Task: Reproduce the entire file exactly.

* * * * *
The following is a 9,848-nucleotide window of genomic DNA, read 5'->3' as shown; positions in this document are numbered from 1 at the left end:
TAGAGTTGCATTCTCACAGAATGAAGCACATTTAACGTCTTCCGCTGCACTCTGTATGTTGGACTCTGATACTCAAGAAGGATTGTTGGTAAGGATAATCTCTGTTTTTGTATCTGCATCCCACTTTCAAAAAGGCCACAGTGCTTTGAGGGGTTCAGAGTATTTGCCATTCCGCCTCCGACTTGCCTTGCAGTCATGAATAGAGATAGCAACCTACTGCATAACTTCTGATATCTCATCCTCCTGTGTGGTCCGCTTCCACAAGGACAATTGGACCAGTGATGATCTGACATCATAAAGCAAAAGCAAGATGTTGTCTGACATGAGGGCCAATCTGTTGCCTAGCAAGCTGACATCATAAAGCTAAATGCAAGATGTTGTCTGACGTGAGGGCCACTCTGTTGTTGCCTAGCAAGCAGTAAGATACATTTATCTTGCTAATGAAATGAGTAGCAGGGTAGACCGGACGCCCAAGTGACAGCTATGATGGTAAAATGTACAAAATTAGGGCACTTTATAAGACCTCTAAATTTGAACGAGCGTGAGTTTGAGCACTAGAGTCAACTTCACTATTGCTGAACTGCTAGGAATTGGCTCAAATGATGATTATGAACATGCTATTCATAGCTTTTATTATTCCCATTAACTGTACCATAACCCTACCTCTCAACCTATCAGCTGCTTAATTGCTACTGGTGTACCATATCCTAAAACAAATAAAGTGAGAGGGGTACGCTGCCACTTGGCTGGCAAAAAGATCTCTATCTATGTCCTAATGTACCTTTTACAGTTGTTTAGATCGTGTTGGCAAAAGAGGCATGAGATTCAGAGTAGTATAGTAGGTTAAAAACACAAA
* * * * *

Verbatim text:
The following is a 9,848-nucleotide window of genomic DNA, read 5'->3' as shown; positions in this document are numbered from 1 at the left end:
TAGAGTTGCATTCTCACAGAATGAAGCACATTTAACGTCTTCCGCTGCACTCTGTATGTTGGACTCTGATACTCAAGAAGGATTGTTGGTAAGGATAATCTCTGTTTTTGTATCTGCATCCCACTTTCAAAAAGGCCACAGTGCTTTGAGGGGTTCAGAGTATTTGCCATTCCGCCTCCGACTTGCCTTGCAGTCATGAATAGAGATAGCAACCTACTGCATAACTTCTGATATCTCATCCTCCTGTGTGGTCCGCTTCCACAAGGACAATTGGACCAGTGATGATCTGACATCATAAAGCAAAAGCAAGATGTTGTCTGACATGAGGGCCAATCTGTTGCCTAGCAAGCTGACATCATAAAGCTAAATGCAAGATGTTGTCTGACGTGAGGGCCACTCTGTTGTTGCCTAGCAAGCAGTAAGATACATTTATCTTGCTAATGAAATGAGTAGCAGGGTAGACCGGACGCCCAAGTGACAGCTATGATGGTAAAATGTACAAAATTAGGGCACTTTATAAGACCTCTAAATTTGAACGAGCGTGAGTTTGAGCACTAGAGTCAACTTCACTATTGCTGAACTGCTAGGAATTGGCTCAAATGATGATTATGAACATGCTATTCATAGCTTTTATTATTCCCATTAACTGTACCATAACCCTACCTCTCAACCTATCAGCTGCTTAATTGCTACTGGTGTACCATATCCTAAAACAAATAAAGTGAGAGGGGTACGCTGCCACTTGGCTGGCAAAAAGATCTCTATCTATGTCCTAATGTACCTTTTACAGTTGTTTAGATCGTGTTGGCAAAAGAGGCATGAGATTCAGAGTAGTATAGTAGGTTAAAAACACAAA